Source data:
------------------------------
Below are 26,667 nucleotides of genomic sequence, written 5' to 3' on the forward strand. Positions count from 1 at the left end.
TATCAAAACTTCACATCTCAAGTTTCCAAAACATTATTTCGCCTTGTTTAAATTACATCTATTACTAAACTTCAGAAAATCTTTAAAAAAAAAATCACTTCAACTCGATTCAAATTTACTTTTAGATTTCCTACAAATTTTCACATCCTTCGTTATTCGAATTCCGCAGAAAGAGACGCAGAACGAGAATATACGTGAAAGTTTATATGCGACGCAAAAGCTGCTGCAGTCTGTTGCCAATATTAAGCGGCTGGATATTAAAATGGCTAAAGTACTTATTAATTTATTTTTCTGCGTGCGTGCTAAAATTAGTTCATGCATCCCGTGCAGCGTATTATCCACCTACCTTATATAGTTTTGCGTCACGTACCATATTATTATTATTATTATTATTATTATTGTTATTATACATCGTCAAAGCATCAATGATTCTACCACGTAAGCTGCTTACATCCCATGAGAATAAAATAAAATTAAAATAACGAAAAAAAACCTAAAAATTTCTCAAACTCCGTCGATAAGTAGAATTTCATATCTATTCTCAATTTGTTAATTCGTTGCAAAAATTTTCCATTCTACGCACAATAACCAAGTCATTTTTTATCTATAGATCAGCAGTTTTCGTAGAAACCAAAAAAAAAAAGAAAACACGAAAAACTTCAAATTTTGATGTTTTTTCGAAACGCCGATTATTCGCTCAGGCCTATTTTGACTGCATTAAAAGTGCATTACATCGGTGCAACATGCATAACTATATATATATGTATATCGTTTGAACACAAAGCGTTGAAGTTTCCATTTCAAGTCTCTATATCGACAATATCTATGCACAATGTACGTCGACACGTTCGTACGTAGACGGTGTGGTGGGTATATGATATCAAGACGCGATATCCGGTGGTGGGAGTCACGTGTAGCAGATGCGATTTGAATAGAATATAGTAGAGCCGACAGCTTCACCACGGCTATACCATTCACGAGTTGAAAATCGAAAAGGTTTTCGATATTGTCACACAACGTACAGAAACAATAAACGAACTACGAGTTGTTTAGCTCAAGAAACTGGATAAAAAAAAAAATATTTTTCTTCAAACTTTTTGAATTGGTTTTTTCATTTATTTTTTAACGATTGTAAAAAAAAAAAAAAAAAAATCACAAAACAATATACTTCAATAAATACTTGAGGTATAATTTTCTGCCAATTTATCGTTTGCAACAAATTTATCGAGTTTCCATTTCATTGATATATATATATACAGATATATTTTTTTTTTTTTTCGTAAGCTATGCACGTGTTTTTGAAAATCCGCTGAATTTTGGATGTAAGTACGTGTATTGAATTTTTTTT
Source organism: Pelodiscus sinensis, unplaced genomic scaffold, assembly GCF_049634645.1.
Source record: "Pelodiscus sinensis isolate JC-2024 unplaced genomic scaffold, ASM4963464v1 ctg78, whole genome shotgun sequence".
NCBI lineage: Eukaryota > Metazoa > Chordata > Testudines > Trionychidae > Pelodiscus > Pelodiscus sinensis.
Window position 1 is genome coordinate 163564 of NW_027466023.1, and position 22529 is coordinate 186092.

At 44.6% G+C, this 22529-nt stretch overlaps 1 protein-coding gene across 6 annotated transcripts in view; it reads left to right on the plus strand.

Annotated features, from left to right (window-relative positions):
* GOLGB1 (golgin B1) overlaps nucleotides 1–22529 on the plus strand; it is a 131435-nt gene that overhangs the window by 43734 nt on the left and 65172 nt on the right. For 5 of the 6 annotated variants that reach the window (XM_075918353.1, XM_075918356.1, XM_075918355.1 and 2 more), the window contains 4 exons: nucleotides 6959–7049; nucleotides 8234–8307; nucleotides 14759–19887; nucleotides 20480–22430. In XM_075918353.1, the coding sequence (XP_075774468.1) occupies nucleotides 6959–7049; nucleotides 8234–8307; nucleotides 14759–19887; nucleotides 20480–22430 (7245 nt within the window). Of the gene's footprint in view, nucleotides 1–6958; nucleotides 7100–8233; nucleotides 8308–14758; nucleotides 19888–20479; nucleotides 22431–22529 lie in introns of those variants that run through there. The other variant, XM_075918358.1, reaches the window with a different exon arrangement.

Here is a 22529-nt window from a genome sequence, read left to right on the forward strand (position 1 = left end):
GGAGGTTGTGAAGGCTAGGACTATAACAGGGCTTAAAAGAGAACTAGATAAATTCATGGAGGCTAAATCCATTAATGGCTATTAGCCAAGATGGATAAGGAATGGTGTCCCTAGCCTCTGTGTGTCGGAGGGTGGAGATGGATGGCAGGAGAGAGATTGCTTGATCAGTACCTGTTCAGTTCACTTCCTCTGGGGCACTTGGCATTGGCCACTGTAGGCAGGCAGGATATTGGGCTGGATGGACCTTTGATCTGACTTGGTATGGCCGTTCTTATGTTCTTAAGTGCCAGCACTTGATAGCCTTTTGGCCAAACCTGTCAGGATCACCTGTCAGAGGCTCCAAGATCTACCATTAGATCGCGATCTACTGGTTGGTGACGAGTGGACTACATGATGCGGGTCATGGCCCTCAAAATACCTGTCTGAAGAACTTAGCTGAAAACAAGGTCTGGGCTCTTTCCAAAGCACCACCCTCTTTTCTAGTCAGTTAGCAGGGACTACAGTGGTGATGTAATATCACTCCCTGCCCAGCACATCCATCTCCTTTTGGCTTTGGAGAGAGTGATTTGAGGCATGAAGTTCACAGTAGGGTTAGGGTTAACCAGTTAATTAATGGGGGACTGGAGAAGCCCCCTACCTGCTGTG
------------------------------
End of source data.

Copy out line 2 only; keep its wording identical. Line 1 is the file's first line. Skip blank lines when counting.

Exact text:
TATCAAAACTTCACATCTCAAGTTTCCAAAACATTATTTCGCCTTGTTTAAATTACATCTATTACTAAACTTCAGAAAATCTTTAAAAAAAAAATCACTTCAACTCGATTCAAATTTACTTTTAGATTTCCTACAAATTTTCACATCCTTCGTTATTCGAATTCCGCAGAAAGAGACGCAGAACGAGAATATACGTGAAAGTTTATATGCGACGCAAAAGCTGCTGCAGTCTGTTGCCAATATTAAGCGGCTGGATATTAAAATGGCTAAAGTACTTATTAATTTATTTTTCTGCGTGCGTGCTAAAATTAGTTCATGCATCCCGTGCAGCGTATTATCCACCTACCTTATATAGTTTTGCGTCACGTACCATATTATTATTATTATTATTATTATTATTGTTATTATACATCGTCAAAGCATCAATGATTCTACCACGTAAGCTGCTTACATCCCATGAGAATAAAATAAAATTAAAATAACGAAAAAAAACCTAAAAATTTCTCAAACTCCGTCGATAAGTAGAATTTCATATCTATTCTCAATTTGTTAATTCGTTGCAAAAATTTTCCATTCTACGCACAATAACCAAGTCATTTTTTATCTATAGATCAGCAGTTTTCGTAGAAACCAAAAAAAAAAAGAAAACACGAAAAACTTCAAATTTTGATGTTTTTTCGAAACGCCGATTATTCGCTCAGGCCTATTTTGACTGCATTAAAAGTGCATTACATCGGTGCAACATGCATAACTATATATATATGTATATCGTTTGAACACAAAGCGTTGAAGTTTCCATTTCAAGTCTCTATATCGACAATATCTATGCACAATGTACGTCGACACGTTCGTACGTAGACGGTGTGGTGGGTATATGATATCAAGACGCGATATCCGGTGGTGGGAGTCACGTGTAGCAGATGCGATTTGAATAGAATATAGTAGAGCCGACAGCTTCACCACGGCTATACCATTCACGAGTTGAAAATCGAAAAGGTTTTCGATATTGTCACACAACGTACAGAAACAATAAACGAACTACGAGTTGTTTAGCTCAAGAAACTGGATAAAAAAAAAAATATTTTTCTTCAAACTTTTTGAATTGGTTTTTTCATTTATTTTTTAACGATTGTAAAAAAAAAAAAAAAAAAATCACAAAACAATATACTTCAATAAATACTTGAGGTATAATTTTCTGCCAATTTATCGTTTGCAACAAATTTATCGAGTTTCCATTTCATTGATATATATATATACAGATATATTTTTTTTTTTTTTCGTAAGCTATGCACGTGTTTTTGAAAATCCGCTGAATTTTGGATGTAAGTACGTGTATTGAATTTTTTTT